At first, it was believed that accession to the EU would have a positive effect on the process of democratization in former communist countries. However, over time it became clear that difficulties with the democratic system endured in a number of these countries.
This book reconsiders the results of the process of democratization in Central and Eastern Europe and evaluates the nature and effectiveness of the Europeanization process. It comparatively explores the process of democratic consolidation and accession to the European Union in Poland, Slovakia and Bulgaria. Using these case studies, the book assesses the impact of the EU on the accountability and integrity of governments in this part of Europe.
This text will be of key interest to scholars and students of democratization studies, European studies, EU studies, transition studies, area studies, and international relations.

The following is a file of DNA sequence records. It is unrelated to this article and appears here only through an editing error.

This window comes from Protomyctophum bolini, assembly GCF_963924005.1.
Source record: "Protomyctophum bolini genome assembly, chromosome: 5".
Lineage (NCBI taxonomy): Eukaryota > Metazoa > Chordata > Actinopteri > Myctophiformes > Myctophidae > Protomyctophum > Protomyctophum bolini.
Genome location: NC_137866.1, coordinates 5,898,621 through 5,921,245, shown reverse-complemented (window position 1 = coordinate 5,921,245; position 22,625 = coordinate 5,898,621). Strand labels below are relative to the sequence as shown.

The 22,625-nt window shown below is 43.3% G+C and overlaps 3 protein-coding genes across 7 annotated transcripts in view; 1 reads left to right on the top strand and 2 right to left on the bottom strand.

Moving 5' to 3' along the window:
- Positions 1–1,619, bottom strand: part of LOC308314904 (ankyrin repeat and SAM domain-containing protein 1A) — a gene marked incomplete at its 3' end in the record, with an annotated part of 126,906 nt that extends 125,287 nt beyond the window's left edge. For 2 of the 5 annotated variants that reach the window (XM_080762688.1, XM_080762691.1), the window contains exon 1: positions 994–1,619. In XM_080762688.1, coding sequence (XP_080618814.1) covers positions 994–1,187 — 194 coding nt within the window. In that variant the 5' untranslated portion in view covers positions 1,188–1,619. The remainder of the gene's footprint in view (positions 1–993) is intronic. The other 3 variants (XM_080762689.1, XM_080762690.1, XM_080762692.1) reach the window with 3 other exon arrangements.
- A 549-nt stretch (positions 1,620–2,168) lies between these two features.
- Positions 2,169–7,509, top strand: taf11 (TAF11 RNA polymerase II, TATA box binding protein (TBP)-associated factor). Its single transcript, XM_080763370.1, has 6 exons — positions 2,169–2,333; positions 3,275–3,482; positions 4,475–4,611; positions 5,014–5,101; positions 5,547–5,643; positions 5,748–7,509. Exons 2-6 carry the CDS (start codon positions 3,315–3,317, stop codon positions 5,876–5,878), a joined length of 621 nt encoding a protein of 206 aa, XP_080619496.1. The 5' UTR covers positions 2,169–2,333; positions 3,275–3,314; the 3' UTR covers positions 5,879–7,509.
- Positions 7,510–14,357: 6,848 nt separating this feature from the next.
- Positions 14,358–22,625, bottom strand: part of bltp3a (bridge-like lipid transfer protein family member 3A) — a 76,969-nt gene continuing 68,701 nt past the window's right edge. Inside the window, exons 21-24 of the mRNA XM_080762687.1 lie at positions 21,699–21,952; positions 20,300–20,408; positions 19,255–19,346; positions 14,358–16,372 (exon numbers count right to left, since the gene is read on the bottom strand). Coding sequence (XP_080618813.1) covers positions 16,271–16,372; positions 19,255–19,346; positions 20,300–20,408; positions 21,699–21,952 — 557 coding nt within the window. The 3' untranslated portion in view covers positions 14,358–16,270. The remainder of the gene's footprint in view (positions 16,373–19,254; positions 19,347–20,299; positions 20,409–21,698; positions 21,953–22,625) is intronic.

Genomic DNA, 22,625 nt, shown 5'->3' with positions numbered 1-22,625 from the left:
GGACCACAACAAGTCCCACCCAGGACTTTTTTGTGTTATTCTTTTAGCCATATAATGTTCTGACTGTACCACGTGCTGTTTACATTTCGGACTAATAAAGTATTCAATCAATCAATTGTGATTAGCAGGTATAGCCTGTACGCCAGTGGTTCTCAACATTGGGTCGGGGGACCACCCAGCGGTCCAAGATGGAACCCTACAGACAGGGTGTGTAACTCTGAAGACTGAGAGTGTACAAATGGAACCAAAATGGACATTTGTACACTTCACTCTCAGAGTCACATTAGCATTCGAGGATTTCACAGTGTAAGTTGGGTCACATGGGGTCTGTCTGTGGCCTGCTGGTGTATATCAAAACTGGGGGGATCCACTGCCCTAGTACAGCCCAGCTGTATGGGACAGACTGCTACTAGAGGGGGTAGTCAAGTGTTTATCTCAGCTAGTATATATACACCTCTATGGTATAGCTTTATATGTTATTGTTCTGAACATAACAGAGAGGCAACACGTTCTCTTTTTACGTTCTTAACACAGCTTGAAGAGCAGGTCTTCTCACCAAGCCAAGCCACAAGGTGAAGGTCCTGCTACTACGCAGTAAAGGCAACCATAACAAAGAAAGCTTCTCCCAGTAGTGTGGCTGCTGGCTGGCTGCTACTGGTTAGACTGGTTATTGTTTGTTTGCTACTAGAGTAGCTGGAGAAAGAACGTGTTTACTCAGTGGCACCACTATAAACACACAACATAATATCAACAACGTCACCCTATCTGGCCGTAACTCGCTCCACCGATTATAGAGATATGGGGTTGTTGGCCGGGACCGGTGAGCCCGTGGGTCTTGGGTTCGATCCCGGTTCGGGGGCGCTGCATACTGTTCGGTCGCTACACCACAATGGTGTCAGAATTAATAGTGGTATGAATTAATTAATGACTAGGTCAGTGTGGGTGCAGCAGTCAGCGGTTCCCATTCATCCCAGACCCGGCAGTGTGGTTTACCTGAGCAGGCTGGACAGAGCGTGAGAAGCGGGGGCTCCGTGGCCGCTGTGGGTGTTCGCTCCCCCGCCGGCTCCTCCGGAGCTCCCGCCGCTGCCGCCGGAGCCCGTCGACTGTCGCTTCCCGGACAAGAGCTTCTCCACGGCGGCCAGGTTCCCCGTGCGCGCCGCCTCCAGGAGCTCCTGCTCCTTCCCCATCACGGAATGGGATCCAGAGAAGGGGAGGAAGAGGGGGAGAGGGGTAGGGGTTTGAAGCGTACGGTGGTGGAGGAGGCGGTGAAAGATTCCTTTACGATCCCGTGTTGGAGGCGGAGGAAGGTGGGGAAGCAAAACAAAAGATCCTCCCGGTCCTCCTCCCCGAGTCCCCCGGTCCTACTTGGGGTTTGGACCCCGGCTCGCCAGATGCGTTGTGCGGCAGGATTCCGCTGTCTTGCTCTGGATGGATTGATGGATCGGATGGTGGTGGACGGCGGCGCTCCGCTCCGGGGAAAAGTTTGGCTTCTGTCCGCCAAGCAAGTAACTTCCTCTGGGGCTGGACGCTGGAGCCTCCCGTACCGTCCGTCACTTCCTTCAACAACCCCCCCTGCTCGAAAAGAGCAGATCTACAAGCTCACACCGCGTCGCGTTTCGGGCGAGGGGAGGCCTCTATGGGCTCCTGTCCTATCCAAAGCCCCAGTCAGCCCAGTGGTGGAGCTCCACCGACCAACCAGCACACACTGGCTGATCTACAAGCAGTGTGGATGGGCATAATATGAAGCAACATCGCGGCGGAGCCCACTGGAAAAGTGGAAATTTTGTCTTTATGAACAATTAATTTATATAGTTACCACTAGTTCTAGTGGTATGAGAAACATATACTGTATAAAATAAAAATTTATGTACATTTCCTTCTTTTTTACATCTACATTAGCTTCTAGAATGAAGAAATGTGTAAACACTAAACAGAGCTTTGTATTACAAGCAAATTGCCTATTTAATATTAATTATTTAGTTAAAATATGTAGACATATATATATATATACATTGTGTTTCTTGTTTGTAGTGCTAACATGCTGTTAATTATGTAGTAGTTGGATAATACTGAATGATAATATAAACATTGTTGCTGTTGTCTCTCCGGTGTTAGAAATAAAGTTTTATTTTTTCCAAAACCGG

'Democratizing Central and Eastern Europe is an important book. Although empirically researched in 2011–12 its key arguments map much of the territory that will preoccupy scholars trying to make sense of Central and Eastern Europe’s current democratic malaise…'
Sean Hanley, UCL SSEES, Slavonic and East European Review
Introduction 1 Effective Control and Proper Exercise of the Executive Power: Between Democratic Consolidation and Europeanization 2 Democratic Consolidation in Central and Eastern Europe: Domestic Factors, Paths and Outcomes 3 The External Influence on Democracy of the European Union: Strategies, Tools and Limits 4 Building Democratic and Accountable Governments 5 Ensuring Integrity: Between Political Behaviour and Policy-making 6 Accountability and Integrity: Between National Paths and European Pressures 7 Conclusions